I love subtle dishes as much as full flavoured ones. Not so subtle is Kim Chi, that Korean staple!
Kimchi is not traditionally vegetarian, but you can still make a great vegetarian version. It can be made at any time of the year, from a whole range of vegetables including cabbage, daikon radish, watermelon radish, turnip, carrot, fennel, cucumbers. Mix and match.
Grab some ko choo kah roo (Korean chilli flakes) for a more authentic taste and colour. It does make a difference.
You might also like to try this alternative Kim Chi for Vegetarians. Or browse the Pickle recipe collection here and here. We love an Indian Quince Pickle and Pickled Ginger. Explore our Korean recipes too.
Making Vegetarian Kimchi
One or more vegetables to fill a jar, for example, 2 daikon radishes, 15 to 20 small cucumbers, the equivalent amount of any other type of cucumber, several fennel bulbs, or a combination of vegetables to fill a medium jar.
2 Tblspn rock or sea salt
3 green onions/scallions, chopped
1/4 small red onion, chopped
2 flat Tblspn crushed red pepper flakes (ko choo kah roo) or 1 Tblspn or more of chilli powder (according to taste)
1 tspn vinegar
1 Tblspn honey
1 tspn crushed garlic
Chop the vegetables into bite size pieces or slice them. Put them in a large bowl, add the salt and toss well. Let the pickles sit for at least a couple of hours, or overnight as they release their moisture creating a natural brine.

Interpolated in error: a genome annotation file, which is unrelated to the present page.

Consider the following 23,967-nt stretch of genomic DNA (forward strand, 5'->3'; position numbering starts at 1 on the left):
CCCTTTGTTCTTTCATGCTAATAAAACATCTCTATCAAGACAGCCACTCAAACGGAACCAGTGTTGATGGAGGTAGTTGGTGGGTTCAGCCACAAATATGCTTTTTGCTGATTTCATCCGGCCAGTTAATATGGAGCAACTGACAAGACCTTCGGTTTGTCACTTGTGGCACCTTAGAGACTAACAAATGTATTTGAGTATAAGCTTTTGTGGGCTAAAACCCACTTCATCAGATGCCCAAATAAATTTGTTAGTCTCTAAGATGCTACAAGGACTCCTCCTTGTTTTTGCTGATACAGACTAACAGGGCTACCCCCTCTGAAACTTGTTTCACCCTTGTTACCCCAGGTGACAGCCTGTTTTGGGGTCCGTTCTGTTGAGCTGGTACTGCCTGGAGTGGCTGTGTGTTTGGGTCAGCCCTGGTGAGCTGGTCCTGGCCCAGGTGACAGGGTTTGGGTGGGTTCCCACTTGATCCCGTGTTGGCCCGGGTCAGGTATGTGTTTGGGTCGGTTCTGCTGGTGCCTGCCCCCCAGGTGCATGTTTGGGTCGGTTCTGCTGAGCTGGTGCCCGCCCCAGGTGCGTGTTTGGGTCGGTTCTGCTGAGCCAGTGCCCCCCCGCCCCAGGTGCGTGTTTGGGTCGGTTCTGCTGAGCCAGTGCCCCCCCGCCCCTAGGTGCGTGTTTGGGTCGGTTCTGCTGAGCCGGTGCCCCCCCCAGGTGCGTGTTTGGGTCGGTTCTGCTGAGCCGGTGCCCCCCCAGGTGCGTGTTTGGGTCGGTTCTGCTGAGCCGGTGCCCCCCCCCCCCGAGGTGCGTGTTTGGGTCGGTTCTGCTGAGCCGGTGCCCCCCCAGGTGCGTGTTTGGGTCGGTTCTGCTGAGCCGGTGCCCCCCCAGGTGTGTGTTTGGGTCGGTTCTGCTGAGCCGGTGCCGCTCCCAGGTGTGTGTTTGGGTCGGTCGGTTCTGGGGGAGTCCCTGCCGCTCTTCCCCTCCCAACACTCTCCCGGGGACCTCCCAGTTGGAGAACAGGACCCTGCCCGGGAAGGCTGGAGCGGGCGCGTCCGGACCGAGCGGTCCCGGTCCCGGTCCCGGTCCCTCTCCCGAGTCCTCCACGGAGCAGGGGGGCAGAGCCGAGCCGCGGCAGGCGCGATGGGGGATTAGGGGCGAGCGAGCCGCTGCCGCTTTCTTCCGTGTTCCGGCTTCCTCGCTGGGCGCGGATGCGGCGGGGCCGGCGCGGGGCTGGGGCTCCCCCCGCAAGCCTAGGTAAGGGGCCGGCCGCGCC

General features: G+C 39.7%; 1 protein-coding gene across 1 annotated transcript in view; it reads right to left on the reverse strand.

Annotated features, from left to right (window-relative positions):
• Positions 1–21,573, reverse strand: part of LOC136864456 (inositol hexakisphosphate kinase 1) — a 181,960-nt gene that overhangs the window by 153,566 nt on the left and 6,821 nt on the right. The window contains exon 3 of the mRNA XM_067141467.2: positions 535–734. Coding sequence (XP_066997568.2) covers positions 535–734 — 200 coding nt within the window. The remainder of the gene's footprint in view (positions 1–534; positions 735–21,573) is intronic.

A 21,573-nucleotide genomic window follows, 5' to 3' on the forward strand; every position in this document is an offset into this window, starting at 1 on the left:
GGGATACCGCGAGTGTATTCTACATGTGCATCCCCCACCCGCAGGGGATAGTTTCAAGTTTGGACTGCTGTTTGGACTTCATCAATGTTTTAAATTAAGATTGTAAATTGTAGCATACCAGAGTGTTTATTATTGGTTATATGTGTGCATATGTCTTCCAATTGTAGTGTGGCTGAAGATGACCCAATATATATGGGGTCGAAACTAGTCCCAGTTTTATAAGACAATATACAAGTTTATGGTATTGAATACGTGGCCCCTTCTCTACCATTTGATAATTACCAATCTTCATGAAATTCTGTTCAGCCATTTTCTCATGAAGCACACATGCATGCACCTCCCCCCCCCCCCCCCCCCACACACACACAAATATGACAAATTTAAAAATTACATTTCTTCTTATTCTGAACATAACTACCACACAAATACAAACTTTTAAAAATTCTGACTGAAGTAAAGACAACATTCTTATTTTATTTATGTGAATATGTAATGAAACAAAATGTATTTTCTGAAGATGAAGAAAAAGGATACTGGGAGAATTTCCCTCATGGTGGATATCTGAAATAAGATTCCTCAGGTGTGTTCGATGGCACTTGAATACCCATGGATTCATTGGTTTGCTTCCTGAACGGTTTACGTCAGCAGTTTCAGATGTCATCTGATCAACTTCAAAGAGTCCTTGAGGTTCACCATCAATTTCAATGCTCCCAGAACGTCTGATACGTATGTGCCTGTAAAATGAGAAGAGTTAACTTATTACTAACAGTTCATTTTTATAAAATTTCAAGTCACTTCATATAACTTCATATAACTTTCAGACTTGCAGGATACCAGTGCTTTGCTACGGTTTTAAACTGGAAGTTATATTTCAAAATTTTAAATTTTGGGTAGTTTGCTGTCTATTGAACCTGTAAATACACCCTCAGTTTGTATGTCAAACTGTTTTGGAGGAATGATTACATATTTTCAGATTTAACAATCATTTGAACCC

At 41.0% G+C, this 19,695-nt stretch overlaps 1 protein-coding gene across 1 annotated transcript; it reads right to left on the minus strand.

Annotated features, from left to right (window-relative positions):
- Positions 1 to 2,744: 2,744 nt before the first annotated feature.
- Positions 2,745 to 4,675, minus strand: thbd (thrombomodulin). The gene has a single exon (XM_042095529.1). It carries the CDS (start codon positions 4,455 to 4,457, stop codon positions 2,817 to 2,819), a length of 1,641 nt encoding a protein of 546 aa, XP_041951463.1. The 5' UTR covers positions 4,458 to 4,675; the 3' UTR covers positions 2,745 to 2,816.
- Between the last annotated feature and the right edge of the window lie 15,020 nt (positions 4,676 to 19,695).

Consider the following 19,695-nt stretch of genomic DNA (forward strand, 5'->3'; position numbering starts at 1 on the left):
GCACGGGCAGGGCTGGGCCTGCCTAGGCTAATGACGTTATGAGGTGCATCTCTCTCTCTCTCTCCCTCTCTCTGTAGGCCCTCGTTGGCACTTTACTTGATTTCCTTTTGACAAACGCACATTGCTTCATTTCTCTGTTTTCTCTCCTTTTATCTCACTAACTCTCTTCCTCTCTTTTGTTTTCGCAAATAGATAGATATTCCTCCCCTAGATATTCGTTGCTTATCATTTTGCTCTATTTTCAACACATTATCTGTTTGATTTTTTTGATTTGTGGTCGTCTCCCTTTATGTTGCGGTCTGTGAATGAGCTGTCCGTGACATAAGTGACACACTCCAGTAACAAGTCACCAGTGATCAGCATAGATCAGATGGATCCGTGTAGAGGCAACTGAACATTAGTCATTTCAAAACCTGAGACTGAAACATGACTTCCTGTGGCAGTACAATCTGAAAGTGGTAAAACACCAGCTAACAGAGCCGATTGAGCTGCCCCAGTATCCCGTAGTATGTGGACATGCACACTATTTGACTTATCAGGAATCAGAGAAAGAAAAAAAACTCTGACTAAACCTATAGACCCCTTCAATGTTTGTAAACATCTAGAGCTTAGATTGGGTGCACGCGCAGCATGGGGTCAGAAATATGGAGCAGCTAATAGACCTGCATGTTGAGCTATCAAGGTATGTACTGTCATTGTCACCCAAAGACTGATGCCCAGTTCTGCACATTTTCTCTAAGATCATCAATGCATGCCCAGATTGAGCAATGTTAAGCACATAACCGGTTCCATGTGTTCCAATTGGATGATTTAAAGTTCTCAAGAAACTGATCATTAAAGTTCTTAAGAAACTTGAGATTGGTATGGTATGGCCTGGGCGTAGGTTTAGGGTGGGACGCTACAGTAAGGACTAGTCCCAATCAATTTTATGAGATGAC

Pour off the extra moisture – no need to drain or strain – and retain the brine.
Add the minced garlic and ginger, chopped green and red onions, the chili flakes, honey, and vinegar. Mix thoroughly.
Put your kimchi into glass jars, and add a bit of brine to each one – just a couple of tablespoons of brine per bottle will do. Place the lid on the jar.
Leave the jars of kim chi out in room temperature for 12 to 24 hours in summer or up to 5 days in winter, to give it a chance to ferment. When they begin to ferment, transfer the bottles to your refrigerator.
This will keep for about a month in the fridge, but it may sour over time. Some people enjoy the sourness of it. However, it is likely that it will not last more than a week, if your family loves kimchi!!
You can serve kim chi with just about anything. Koreans typically eat it with a bowl of rice, miso soup, and a couple of other vegetable side dishes.